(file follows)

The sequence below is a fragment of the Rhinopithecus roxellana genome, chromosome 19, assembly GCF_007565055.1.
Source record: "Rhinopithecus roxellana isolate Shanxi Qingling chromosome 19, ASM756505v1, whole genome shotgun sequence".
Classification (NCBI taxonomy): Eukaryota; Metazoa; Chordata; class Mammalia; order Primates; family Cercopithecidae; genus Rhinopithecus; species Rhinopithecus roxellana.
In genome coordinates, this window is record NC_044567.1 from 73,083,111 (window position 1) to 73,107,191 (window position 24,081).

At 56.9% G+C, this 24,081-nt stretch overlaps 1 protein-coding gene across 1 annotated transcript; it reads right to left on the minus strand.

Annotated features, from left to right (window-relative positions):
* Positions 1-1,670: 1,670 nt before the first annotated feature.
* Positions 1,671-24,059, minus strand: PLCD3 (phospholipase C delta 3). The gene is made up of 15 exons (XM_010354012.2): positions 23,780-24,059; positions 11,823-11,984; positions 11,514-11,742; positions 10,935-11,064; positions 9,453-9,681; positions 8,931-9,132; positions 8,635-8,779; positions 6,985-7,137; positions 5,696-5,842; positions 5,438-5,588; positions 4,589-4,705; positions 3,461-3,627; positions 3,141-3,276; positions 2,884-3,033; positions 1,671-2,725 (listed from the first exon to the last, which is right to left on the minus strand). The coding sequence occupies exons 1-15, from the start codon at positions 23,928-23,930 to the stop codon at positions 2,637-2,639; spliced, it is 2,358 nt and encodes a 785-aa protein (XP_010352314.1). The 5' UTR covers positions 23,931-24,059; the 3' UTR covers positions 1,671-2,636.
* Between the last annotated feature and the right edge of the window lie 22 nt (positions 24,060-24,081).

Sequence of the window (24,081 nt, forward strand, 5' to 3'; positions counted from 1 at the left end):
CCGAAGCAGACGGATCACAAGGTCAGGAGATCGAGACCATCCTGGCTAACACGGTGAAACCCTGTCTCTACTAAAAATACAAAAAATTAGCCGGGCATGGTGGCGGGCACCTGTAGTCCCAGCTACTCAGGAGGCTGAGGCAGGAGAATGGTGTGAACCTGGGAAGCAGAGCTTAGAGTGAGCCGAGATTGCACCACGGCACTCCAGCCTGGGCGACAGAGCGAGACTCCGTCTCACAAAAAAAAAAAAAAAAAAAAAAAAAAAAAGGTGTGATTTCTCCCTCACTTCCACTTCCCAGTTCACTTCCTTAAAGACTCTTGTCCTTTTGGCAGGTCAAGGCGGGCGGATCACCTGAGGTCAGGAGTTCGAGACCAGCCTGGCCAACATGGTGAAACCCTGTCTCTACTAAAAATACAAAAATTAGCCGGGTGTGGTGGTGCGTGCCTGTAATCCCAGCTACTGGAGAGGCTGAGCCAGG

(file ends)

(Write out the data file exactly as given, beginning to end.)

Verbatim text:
The sequence below is a fragment of the Rhinopithecus roxellana genome, chromosome 19, assembly GCF_007565055.1.
Source record: "Rhinopithecus roxellana isolate Shanxi Qingling chromosome 19, ASM756505v1, whole genome shotgun sequence".
Classification (NCBI taxonomy): Eukaryota; Metazoa; Chordata; class Mammalia; order Primates; family Cercopithecidae; genus Rhinopithecus; species Rhinopithecus roxellana.
In genome coordinates, this window is record NC_044567.1 from 73,083,111 (window position 1) to 73,107,191 (window position 24,081).

At 56.9% G+C, this 24,081-nt stretch overlaps 1 protein-coding gene across 1 annotated transcript; it reads right to left on the minus strand.

Annotated features, from left to right (window-relative positions):
* Positions 1-1,670: 1,670 nt before the first annotated feature.
* Positions 1,671-24,059, minus strand: PLCD3 (phospholipase C delta 3). The gene is made up of 15 exons (XM_010354012.2): positions 23,780-24,059; positions 11,823-11,984; positions 11,514-11,742; positions 10,935-11,064; positions 9,453-9,681; positions 8,931-9,132; positions 8,635-8,779; positions 6,985-7,137; positions 5,696-5,842; positions 5,438-5,588; positions 4,589-4,705; positions 3,461-3,627; positions 3,141-3,276; positions 2,884-3,033; positions 1,671-2,725 (listed from the first exon to the last, which is right to left on the minus strand). The coding sequence occupies exons 1-15, from the start codon at positions 23,928-23,930 to the stop codon at positions 2,637-2,639; spliced, it is 2,358 nt and encodes a 785-aa protein (XP_010352314.1). The 5' UTR covers positions 23,931-24,059; the 3' UTR covers positions 1,671-2,636.
* Between the last annotated feature and the right edge of the window lie 22 nt (positions 24,060-24,081).

Sequence of the window (24,081 nt, forward strand, 5' to 3'; positions counted from 1 at the left end):
CCGAAGCAGACGGATCACAAGGTCAGGAGATCGAGACCATCCTGGCTAACACGGTGAAACCCTGTCTCTACTAAAAATACAAAAAATTAGCCGGGCATGGTGGCGGGCACCTGTAGTCCCAGCTACTCAGGAGGCTGAGGCAGGAGAATGGTGTGAACCTGGGAAGCAGAGCTTAGAGTGAGCCGAGATTGCACCACGGCACTCCAGCCTGGGCGACAGAGCGAGACTCCGTCTCACAAAAAAAAAAAAAAAAAAAAAAAAAAAAAGGTGTGATTTCTCCCTCACTTCCACTTCCCAGTTCACTTCCTTAAAGACTCTTGTCCTTTTGGCAGGTCAAGGCGGGCGGATCACCTGAGGTCAGGAGTTCGAGACCAGCCTGGCCAACATGGTGAAACCCTGTCTCTACTAAAAATACAAAAATTAGCCGGGTGTGGTGGTGCGTGCCTGTAATCCCAGCTACTGGAGAGGCTGAGCCAGG